Kindergarten is sort-of half way through -- except that we're planning to do "all-year" school, so I sort-of have until August to finish. However, I'd like to do different stuff during the summer (so that it feels like a summer vacation), so it is half-way through the "normal" year. Anyway, I feel like it's time to revisit my objectives for the year, since I don't feel like I'm progressing much at all.

I'll be honest with you, we're hardly doing anything that I would consider "school", and I find myself worrying whether we'll have learned anything at all. Sure, lots of our activities actually contribute to the objectives of kindergarten in some round-about way. Yesterday, for example, Chester and Bennet took apart an old radio together and noticed all the parts and what they did. Hardly in the curriculum (whatever that is), but definitely educational. But at the same time, I wrote up these objectives so that I'd be able to feel like we were doing something concrete, and they're not even on my radar hardly ever. I guess I'm not sure how to measure progress of "school" when we don't do hardly anything formal.

Anyway, from my objectives list that I wrote up in the fall, here's how we're doing.

Language Arts:
  • We're still using "Teach your child to read in 100 easy lessons". We've started supplementing with a Primer McGuffey reader and a Sonlight book too. His progress is slow, but reasonably steady, and he's gaining both skill and confidence.
  • Bennet can print pretty well, and copy anything he wishes. We decided to start learning cursive as part of school. So far he knows "c", and "a". Today we'll learn "d".
  • We haven't even started learning Chinese.
  • From the park, yes, I think Bennet knows North, East, South and West. Not from very many other places.
  • He knows all the nearby landmarks, and even some that we rarely drive past.
  • He knows the walks to the park, mailbox and store.
  • He knows our backyard, and what he can see. And he knows the yard of one set of grandparents. I'm not sure about the other.
  • We're not doing much of a nature journal yet. But we did collect leaves this fall. We also collect "colors" (something red, something blue, etc), frequently from nature. But now that it's frigid, we're not outside much.
  • He can identify nearby wildlife -- possums, squirrels, rabbits, a few types of birds. Today he saw a black squirrel.
  • We've killed three caterpillars so far. Last year we raised one, if we don't get one to work this year, I think he can still describe what happened.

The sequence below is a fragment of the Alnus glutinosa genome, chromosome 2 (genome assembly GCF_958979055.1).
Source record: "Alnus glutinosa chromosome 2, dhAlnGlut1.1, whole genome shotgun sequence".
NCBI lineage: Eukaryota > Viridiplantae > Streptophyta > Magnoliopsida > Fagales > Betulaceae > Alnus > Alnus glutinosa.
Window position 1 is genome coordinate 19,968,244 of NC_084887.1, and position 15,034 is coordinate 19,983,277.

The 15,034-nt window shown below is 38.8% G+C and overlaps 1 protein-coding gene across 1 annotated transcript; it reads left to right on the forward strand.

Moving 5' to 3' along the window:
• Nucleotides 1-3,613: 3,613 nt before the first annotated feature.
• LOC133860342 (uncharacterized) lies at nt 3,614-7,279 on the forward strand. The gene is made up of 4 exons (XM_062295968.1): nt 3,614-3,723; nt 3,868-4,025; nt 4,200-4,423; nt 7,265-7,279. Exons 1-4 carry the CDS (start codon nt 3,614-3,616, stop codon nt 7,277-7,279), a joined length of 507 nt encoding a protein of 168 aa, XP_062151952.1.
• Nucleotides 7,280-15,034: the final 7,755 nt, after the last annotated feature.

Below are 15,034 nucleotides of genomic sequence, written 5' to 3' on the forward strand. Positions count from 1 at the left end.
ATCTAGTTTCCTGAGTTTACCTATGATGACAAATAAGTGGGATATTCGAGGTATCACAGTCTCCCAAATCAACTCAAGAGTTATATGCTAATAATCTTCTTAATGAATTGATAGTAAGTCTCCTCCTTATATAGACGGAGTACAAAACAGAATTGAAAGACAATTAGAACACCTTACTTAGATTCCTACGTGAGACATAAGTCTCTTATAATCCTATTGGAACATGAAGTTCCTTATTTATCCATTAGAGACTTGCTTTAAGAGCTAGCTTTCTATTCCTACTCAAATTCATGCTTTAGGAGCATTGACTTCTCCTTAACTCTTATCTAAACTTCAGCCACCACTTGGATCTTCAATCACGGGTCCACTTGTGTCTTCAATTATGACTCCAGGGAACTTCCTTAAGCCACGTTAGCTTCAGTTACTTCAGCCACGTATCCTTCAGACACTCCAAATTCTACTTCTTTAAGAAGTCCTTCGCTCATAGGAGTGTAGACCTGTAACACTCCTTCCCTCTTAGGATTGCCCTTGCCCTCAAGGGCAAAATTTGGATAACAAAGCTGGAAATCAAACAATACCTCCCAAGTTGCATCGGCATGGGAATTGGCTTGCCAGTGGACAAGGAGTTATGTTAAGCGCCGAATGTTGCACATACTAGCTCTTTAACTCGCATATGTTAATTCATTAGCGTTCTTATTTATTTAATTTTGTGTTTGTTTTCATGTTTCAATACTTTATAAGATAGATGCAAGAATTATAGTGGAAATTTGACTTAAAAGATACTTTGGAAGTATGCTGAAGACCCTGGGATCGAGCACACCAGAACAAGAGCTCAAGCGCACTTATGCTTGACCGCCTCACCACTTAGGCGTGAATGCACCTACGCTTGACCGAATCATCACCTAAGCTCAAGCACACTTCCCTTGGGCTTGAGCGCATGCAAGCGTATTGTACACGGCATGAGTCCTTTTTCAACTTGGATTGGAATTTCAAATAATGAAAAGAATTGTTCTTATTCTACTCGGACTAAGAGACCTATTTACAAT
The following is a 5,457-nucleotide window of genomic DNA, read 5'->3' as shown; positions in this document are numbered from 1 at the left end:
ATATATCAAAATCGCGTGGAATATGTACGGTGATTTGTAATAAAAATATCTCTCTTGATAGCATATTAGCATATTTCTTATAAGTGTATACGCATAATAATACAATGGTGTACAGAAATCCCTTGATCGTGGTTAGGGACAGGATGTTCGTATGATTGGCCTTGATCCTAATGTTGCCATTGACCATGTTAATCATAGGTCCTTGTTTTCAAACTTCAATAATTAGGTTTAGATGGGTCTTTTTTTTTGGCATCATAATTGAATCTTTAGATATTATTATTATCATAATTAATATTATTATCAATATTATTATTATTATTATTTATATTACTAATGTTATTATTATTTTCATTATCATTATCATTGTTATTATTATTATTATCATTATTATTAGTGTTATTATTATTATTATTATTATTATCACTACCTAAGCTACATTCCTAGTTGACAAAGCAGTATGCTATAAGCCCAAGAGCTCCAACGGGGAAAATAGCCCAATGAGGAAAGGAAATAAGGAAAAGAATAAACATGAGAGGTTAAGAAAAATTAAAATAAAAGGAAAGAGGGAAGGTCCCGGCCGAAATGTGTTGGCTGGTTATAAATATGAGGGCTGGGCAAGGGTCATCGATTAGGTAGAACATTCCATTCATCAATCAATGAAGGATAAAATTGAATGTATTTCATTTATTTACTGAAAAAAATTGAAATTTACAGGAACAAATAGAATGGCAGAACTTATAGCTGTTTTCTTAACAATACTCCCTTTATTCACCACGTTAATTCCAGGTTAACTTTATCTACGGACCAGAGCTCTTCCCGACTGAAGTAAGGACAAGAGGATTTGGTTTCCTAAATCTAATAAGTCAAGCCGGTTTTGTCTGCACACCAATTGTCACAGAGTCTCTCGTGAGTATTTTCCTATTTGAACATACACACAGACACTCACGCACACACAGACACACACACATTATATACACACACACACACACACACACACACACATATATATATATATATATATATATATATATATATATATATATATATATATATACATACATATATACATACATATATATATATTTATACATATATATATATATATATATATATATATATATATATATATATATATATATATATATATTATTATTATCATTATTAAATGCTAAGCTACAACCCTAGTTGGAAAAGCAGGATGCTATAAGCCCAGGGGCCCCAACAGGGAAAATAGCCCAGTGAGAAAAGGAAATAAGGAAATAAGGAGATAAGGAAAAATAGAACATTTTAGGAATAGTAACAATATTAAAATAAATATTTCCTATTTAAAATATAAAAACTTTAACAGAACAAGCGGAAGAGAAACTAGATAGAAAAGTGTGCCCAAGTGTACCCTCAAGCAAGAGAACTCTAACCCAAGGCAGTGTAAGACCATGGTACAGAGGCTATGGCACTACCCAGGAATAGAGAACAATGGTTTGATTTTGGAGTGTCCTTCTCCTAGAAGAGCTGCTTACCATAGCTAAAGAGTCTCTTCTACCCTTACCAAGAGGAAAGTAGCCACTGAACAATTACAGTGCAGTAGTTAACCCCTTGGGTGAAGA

• To add numbers up to ten. Nope, can't do this yet (except for +1).
Social Studies:
  • He knows six songs (not really hymns, but oh well)
  • He can recite the words to six other songs, at least
  • We're learning Psalm 23 (instead of Psalm 1). We learn a verse every week.
  • He can tell several Bible stories, but I don't think he readily knows any of the parables yet.
  • He knows the names of all the major body parts.
  • He can keep himself clean, to the extent that is expected of a young boy.
  • He plays within the boundaries of our yard very consistently.
  • He sort of knows our address (with prompting), but not our phone number yet. He knows 911 and when to call it.
So, perhaps we're closer to half-way through than I was thinking. We need to work a bit more on math, learn our contact info, and really need to get in gear with the foreign language. But those are the only two majorly lacking areas. I'm encouraged by this exercise!

How do you define progress for your child - either in school or out? Do you set objectives to try to meet, or do you track progress by keeping a record of their work, or do you do something else?

Monday, January 12, 2009

New Year's interview with Ben

Ben is six. He is in kindergarten homeschool and learning to read. He likes to make things, especially if that involves tools. In 2008, he learned to do chores, and has become quite proficient at sweeping the floor. He keeps his bed neat as a pin (and whines about having to cover up with his blankets, because that means unfolding them so he bed isn't as neat -- note, he did not get this gene from either Chester or me!). He prefers pieces of duck tape to stickers or even pennies as rewards for his extra jobs done (what a boy!). He spends as much time as possible (which isn't much since it's so cold right now) outside.

This is his "New Year's" interview.

Favorite foods: cereal with popcorn, cereal with ice cream, cereal with vegetables (he has not, to my knowledge tried any of these combinations, but that's what he said when I asked).
Favorite vegetable: corn.
Favorite toy: a disk launcher that he got for Christmas from his Grandparents.
Favorite game: the "penguin snow" computer game.
Favorite book: "Pirates at the Park".
Favorite holiday: Easter. ("Because" was the answer to "Why". I suspect because it's the next big holiday?)
Favorite animal: Turkey

If you could change your name, what would you choose? Jed.

What do you want to be when you grow up? A dad. Why? So I can ride bikes in the spring.